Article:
The most immediately striking thing about Cinderella is what a ridiculously gorgeous-looking movie it is. I kid you not when I say that the vivid colors, warm 35mm cinematography, sumptuous production design and immediately striking costumes often make the film look like the spitting image of a Powell and Pressburger production. All of these elements reach a high point during the royal ball sequence: as Ella and the Prince share a joyous first dance (to the strains of a swoon-inducing waltz by composer Patrick Doyle), the camera spins around and around, soaking up every lovely detail (Ella's magnificent ballgown, the palace's lavish interior, the Prince's hand on Ella's back, the glass slippers gliding across the dance floor, the love-drunk smiles) in wildly cinematic fashion. It's easy to imagine Max Ophuls applauding from the balcony.

Thankfully, there's a lot to appreciate beyond the film's technical virtues. There are many people who have dubbed Cinderella a “retrograde” heroine; a young woman who does nothing more than wait for a happy ending to fall in her lap. Despite her popularity, she's quite possibly the least interesting Disney princess, so it was essential that the filmmakers find a way to make her more compelling. Alice in Wonderland and Snow White and the Huntsman both updated their supposedly “retrograde” heroines in the same dull, one-dimensional way: by stripping the characters of their old identities and giving them swords. “Look, they're strong women now!” the movies seemed to say, shrugging off the fact that they had merely turned their characters into more socially acceptable stereotypes.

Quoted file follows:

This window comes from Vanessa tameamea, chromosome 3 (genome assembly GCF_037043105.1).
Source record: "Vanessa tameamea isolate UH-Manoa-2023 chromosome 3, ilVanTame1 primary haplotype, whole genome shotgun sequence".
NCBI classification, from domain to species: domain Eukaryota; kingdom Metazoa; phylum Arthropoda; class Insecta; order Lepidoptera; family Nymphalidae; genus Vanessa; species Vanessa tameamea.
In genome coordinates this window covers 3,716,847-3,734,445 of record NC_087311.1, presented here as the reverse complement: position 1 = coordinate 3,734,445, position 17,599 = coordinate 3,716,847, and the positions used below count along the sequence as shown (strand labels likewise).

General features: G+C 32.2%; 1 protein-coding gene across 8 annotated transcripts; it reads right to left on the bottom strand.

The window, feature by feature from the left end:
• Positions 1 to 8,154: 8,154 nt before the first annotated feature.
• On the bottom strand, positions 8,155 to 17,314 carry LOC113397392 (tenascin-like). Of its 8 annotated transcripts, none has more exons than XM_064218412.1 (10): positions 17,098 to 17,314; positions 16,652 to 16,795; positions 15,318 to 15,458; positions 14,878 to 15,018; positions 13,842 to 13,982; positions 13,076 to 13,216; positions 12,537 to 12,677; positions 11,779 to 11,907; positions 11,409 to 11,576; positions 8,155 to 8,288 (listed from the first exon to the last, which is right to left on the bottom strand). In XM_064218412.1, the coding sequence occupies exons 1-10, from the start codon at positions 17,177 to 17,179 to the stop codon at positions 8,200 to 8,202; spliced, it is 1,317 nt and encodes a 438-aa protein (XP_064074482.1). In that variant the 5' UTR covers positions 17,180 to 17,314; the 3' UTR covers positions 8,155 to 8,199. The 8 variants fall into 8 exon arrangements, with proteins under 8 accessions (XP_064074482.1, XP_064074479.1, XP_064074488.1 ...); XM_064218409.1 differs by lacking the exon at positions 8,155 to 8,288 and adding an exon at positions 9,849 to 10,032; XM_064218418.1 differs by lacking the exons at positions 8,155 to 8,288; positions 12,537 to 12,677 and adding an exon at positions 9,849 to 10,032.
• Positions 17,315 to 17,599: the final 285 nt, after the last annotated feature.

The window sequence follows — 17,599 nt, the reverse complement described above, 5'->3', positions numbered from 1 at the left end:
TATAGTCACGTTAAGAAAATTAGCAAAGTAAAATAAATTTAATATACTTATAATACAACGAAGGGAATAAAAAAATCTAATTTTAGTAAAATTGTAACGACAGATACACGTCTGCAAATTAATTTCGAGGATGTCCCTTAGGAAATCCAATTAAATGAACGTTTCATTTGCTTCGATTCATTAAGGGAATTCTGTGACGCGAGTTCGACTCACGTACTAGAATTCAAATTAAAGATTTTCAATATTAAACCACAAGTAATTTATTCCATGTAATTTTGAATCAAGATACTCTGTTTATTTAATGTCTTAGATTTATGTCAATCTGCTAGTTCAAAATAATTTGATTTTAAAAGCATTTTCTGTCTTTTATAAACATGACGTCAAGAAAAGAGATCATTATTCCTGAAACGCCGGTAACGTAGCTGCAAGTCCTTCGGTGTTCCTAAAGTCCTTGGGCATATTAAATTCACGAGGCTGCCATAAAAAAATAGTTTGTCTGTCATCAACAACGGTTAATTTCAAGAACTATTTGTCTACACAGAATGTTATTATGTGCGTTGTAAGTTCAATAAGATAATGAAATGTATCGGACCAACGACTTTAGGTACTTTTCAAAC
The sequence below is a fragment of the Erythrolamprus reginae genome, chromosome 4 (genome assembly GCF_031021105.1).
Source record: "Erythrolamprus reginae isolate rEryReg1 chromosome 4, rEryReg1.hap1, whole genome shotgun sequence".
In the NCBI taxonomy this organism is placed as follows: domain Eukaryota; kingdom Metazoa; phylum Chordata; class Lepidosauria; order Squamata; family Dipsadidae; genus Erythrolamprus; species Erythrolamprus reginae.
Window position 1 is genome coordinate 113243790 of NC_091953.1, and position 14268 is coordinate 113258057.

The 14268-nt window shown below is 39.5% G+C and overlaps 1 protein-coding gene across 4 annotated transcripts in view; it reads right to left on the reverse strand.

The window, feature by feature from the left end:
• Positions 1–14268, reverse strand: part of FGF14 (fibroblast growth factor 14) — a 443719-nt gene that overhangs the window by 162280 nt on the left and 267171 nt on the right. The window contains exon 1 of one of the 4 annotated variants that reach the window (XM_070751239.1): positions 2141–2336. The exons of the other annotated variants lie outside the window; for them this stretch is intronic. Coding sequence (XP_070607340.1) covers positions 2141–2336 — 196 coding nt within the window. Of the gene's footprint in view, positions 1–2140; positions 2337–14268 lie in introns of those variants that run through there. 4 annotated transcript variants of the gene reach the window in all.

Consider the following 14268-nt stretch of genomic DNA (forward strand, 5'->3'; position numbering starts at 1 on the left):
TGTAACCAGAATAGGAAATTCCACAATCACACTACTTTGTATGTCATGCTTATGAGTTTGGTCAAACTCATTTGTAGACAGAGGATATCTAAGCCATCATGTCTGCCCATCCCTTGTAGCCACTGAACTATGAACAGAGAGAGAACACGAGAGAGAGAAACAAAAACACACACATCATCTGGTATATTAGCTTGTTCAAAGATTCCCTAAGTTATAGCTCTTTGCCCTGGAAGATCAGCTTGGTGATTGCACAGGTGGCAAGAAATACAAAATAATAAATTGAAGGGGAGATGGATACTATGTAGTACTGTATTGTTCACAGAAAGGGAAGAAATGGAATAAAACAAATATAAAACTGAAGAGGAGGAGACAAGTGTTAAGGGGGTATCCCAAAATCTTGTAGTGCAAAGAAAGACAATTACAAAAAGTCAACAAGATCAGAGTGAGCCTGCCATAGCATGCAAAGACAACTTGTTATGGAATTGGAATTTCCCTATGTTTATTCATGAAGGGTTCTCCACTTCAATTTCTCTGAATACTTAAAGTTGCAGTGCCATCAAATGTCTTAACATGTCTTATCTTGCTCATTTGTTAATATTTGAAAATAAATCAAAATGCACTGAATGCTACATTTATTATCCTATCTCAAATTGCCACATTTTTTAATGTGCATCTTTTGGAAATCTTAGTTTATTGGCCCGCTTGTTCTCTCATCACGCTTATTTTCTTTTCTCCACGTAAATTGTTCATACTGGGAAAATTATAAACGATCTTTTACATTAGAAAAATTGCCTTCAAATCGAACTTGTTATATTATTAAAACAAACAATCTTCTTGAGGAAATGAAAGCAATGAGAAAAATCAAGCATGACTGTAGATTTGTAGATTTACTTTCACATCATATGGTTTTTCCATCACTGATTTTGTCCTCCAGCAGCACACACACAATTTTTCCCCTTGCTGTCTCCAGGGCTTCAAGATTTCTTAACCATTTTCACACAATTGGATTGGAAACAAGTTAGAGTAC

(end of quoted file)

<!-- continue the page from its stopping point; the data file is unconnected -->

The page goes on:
Branagh and Weitz make Ella genuinely strong by accepting her for who she is and finding ways to deepen that. Her strength is not in her ability to mow down scores of soldiers in battle, but in her patience, kindness and resilience. She quietly endures one indignity after another from her stepmother and step-sisters, not because she has to – it's made clear that she could choose to leave at any point – but because she wishes to honor a promise she made to her late father. Her oft-repeated mantra (perhaps too oft-repeated, honestly) is, “be kind, and have courage.” She falls for the prince not because he's a handsome dude (though he certainly fits that description), but because he demonstrates the sort of tenderhearted kindness she values. Ella's final words to her stepmother are a beautiful, surprisingly moving summary of who she is.